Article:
People will also remember his leaping ability. There were several times when Payton would just jump, without a “run”, high in the air and over top of those trying to tackle him.
Payton was not one to participate too much in celebrations on the field. The age of lengthy and creative touchdown celebrations was starting to come into popularity at the time Payton played but he would have none of that. He got into the end zone many times over his career but never indulged in celebrating his “victories”. He wasn’t one to show off.
The memories of Payton still linger and there are still reminders of him. One way that Payton is remembered is through the NFL’s Walter Payton Man of the Year Award. The honor is given yearly to an NFL player who does excellent charity work and is exemplary on the field. Some of the award’s past winners include Anquan Boldin, Drew Brees and former Chicago Bear Charles Tillman.
The Walter and Connie Payton foundation has done a lot of work since Payton’s passing. They concentrate on spreading the word about organ donations and try to gather support. The organization does a lot of fund-raising work and sponsors several events including a run called the Sweetness run as well as a toy drive among other events. The three remaining members of the Payton family, Connie, Jarrett and Brittany are very active in the foundation.
Several NFL players have credited Payton with being their inspiration as football players, in particular, running back. LaDainian Tomlinson, now retired, credited Payton with being a big inspiration in his effort to become a top NFL rusher. Even the “enemy” idolized Payton. Ahman Green, a retired former Green Bay Packers running back stated that Payton was one of his idols growing up. Emmitt Smith, the retired Dallas Cowboys start is said to have cried following his breaking Payton’s record as the all-time leading rusher. He idolized Payton as well.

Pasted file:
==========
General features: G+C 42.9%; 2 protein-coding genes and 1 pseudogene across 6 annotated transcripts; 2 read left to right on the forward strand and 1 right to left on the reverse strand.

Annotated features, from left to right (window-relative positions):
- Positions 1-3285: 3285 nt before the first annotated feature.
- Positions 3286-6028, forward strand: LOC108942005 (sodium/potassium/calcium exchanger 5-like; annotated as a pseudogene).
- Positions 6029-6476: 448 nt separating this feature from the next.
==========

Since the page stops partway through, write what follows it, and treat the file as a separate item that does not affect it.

And then there was Payton’s son, Jarrett. Inspired by his father, Jarrett completed his college career as a running back at the University of Miami. He went on to play in the NFL with the Tennessee Titans as well as NFL Europe, the Canadian Football League and the Indoor Football League. He is a champion of his father’s legacy yet today.
Several books have been written about Payton over the last few years. Payton, along with Don Yaeger, put together thoughts on his life in the book Never Die Easy. That is a great recollection of his life. There are several other books as well, all worth reading.
The legacy of Walter Payton lives on. Bears fans will always remember his greatness, his style and his contribution to the NFL’s most storied franchise. For this writer, he was not only the greatest Bear of all but the greatest football player of all time.
Perhaps Mike Ditka summed it up best. He called Payton “the very best football player I’ve ever seen, period, at any position.”
He may easily be the best football player ever both on and off the field.